HOLMAN: There may be a tough choice Republicans will have to face, in that it could come to pass that the energy -- that the health care investment could pass the Senate with only 51 votes through a process called reconciliation. It’s a process that both parties have used from time to time. Why do you oppose it now?

BOEHNER: But never been used to institute great, big national policy. While it is a tool that’s available to the majority, it’s a tool that’s been used with some discretion in the past, and I would hope that that would continue.

HOLMAN: Is it all right just to have it as what the speaker calls a last resort, using that 51-vote threshold, reconciliation, while the speaker says she continues to seek bipartisanship with your party?

BOEHNER: All I can do is chuckle. There’s been no bipartisanship. I’ve reached out, reached out. We’ve offered better solutions in many cases.

But there’s been no effort on the part of the administration or Speaker Pelosi to work in a bipartisan manner. We continue to see these policies rolling out of committee and brought to the floor with little or no debate. This is not -- this is not the way to run the United States House of Representatives.

And, unfortunately, they’ve taken a go-it-alone strategy, which I don’t think is healthy for the country.

HOLMAN: Turning to the auto bailout, you come from Ohio, a state with auto production. You’ve criticized the way the Obama administration handled Rick Wagoner, apparently moving him out.

It’s also been said that the auto industry has been treated more harshly than the Wall Street banking companies. How do you assess the way the Obama administration has dealt with both?

BOEHNER: Well, I don’t think the federal government has any right to suggest who the CEO of any company ought to be. But in this case, not only is it the CEO, now they’re going to decide -- the administration’s going to decide who the board of directors should be. This goes against everything that I believe in.

But at the end of the day, it’s the stakeholders, whether it’s the employees, the shareholders, the bondholders, the suppliers, they’re the ones that have to come to an agreement on how they can preserve the future for G.M., and I’m hopeful that they will.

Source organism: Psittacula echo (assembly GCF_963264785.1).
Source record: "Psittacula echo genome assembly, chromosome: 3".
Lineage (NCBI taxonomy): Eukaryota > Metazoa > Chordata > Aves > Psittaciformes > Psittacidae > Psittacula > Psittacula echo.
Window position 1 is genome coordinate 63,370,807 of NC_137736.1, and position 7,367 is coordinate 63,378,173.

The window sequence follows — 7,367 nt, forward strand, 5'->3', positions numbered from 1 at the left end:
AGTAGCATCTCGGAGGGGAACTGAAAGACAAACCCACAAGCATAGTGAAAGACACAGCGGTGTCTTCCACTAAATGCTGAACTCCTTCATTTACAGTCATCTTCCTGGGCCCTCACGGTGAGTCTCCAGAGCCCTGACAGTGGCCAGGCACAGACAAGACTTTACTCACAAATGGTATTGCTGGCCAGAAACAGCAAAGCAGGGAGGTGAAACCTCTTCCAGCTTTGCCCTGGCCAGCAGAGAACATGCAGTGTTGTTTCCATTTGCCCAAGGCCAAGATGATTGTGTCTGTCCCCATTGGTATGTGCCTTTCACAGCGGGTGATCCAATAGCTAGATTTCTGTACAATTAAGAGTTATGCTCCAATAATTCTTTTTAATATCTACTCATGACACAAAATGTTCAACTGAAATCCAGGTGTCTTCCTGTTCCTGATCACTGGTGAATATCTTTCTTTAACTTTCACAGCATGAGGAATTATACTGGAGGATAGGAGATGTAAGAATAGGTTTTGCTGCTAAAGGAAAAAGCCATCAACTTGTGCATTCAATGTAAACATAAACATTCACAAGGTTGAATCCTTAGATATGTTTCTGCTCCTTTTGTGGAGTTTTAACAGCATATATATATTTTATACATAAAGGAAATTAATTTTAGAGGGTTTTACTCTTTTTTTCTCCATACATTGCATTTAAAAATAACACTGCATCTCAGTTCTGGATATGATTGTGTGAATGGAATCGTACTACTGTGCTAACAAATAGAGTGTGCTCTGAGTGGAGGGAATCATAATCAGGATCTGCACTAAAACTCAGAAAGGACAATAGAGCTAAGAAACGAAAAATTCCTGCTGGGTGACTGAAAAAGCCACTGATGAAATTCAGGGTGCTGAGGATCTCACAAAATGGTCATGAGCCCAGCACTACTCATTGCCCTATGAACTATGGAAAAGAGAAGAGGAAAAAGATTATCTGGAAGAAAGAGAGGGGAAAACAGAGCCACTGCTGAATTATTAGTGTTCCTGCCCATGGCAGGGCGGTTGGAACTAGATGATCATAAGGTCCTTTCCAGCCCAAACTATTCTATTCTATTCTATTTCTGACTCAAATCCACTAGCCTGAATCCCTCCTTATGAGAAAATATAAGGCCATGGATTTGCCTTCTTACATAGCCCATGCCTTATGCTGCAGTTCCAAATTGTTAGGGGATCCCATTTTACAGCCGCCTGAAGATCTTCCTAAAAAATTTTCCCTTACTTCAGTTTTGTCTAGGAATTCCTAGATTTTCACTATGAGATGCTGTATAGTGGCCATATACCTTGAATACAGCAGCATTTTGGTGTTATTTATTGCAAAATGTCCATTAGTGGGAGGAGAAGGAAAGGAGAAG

HOLMAN: In all of these interventions, have the taxpayers in the financial bailouts, the money loaned to the auto industry, have the taxpayers been put on the hook for too much money? Does that concern you deeply at this point?

BOEHNER: Well, there’s certainly bailout fatigue here in Congress and bailout fatigue in the country. How much money can we afford to invest? How much risk can we take with our kids’ future by spending this money today?

But somebody ought to be developing the exit strategy, because we can’t continue this effort of pumping trillions of dollars of taxpayer funds into these institutions.

HOLMAN: Finally, Mr. Leader, Mr. Obama has been in office for a couple of months doing a lot, working with the G-20 right now. How do you assess the work he has done? People have said he’s put too much on his plate, missed focus on the economy.

BOEHNER: I like the President. We’ve got a good, open and honest relationship.

He has put more on the plate than any president in the history of our country. And I have profound disagreements over his budget and his direction that he wants to take our country.

This huge expansion of the federal government in the midst of a crisis is, in my view, everything I came to Washington to fight against. And my job as the Republican leader here is to fight those proposals with everything that I have on behalf of the American people and, when we disagree, to make sure that we offer what we would think would be a better solution.

We need to have this fight, if you will, and let the American people decide who’s going in the right direction.

HOLMAN: House Republican Leader John Boehner, thank you very much.

BOEHNER: Thank you.